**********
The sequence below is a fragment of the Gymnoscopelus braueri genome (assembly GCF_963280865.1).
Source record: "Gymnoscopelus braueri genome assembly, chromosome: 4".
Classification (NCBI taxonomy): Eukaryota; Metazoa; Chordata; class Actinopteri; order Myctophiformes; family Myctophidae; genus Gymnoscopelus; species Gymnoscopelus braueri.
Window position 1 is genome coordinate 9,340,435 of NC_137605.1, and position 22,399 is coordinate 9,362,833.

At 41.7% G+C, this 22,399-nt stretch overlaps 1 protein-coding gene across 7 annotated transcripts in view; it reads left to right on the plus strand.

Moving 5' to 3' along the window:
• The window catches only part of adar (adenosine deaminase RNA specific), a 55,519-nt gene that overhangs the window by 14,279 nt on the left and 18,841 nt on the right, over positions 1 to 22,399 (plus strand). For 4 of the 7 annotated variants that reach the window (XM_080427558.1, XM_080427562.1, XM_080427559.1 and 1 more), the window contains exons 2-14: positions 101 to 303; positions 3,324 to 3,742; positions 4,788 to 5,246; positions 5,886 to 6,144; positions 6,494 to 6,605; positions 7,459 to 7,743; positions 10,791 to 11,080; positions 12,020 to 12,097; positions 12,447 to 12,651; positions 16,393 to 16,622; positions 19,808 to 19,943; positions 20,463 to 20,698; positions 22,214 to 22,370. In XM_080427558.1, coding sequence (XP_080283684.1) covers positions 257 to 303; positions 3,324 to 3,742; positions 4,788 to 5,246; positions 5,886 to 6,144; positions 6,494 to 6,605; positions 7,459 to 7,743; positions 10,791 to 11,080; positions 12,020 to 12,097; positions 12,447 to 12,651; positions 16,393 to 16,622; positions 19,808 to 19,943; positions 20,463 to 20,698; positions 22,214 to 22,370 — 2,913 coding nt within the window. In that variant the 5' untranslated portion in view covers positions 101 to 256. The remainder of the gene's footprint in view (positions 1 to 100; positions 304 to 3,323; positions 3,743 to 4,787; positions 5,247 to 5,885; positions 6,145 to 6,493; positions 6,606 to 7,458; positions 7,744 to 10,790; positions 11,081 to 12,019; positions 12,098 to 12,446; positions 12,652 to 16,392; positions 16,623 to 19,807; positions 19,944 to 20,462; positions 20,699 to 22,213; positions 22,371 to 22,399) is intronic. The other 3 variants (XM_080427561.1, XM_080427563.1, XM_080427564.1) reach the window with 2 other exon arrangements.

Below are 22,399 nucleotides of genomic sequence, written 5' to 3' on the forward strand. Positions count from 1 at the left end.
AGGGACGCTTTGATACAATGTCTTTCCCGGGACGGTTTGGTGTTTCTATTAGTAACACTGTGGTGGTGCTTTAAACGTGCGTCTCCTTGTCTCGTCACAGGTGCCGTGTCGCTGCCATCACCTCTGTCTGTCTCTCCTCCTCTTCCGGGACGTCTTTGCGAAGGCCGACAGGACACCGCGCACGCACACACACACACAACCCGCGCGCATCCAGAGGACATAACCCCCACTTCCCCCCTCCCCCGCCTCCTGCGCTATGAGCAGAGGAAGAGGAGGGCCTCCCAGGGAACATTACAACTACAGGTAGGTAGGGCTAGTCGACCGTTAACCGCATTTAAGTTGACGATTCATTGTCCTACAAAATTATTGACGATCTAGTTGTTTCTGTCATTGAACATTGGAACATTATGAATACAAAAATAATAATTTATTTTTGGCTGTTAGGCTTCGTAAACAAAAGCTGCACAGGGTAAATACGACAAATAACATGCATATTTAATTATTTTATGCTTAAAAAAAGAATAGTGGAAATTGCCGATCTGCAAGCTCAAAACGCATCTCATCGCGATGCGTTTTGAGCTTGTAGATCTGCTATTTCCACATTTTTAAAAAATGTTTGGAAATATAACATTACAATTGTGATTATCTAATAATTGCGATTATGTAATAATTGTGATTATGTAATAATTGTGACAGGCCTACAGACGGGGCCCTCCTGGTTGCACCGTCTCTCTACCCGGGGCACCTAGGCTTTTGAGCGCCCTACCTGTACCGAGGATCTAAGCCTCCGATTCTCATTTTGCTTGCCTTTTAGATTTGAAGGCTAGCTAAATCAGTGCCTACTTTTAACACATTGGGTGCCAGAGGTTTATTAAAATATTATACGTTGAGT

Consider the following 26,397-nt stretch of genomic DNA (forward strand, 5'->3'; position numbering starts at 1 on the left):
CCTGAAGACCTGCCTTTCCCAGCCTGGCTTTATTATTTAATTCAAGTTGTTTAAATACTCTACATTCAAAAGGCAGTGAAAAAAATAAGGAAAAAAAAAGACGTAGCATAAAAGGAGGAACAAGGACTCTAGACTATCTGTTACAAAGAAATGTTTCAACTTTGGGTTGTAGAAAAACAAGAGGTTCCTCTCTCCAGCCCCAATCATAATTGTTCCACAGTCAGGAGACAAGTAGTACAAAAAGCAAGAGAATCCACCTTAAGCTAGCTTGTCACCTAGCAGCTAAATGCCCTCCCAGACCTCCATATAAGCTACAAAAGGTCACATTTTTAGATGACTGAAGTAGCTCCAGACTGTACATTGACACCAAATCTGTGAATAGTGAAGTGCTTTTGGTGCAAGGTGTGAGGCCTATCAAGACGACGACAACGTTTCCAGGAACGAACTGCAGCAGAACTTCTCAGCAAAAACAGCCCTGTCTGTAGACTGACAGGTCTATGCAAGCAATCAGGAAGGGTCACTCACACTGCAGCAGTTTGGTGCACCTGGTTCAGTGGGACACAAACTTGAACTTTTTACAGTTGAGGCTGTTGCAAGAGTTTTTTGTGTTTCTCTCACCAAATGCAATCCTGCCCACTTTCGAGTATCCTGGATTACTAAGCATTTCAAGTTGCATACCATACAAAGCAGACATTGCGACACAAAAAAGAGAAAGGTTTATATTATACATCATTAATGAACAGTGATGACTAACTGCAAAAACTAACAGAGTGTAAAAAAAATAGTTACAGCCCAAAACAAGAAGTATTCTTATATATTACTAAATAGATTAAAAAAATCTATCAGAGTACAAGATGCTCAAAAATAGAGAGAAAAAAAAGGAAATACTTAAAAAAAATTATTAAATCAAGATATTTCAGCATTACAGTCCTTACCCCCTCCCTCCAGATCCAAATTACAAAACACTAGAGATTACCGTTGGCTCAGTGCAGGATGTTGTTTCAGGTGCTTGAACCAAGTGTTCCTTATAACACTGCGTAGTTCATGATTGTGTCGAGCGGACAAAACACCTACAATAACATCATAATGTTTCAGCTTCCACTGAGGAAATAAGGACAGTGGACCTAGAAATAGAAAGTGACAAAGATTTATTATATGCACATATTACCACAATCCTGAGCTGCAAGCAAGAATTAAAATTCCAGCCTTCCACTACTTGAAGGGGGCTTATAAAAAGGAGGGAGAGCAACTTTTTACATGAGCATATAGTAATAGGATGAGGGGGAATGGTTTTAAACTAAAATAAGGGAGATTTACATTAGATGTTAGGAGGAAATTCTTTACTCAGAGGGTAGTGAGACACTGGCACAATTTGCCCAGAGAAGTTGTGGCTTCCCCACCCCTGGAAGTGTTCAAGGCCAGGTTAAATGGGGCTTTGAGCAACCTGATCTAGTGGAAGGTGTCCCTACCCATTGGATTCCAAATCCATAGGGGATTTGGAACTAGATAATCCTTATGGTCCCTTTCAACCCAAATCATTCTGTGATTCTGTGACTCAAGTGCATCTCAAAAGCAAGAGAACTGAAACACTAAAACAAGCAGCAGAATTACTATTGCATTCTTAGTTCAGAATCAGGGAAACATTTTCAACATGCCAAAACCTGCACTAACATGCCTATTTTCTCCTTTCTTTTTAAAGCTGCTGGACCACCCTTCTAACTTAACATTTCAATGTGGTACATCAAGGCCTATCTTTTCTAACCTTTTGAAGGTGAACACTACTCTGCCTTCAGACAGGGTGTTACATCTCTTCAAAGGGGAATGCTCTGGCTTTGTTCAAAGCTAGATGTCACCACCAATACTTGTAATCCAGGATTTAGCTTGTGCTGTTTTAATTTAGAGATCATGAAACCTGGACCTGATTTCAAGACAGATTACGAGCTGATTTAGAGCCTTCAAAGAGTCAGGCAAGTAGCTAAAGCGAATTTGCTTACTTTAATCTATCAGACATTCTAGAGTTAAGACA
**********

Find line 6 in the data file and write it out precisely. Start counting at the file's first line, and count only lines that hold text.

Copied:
Moving 5' to 3' along the window: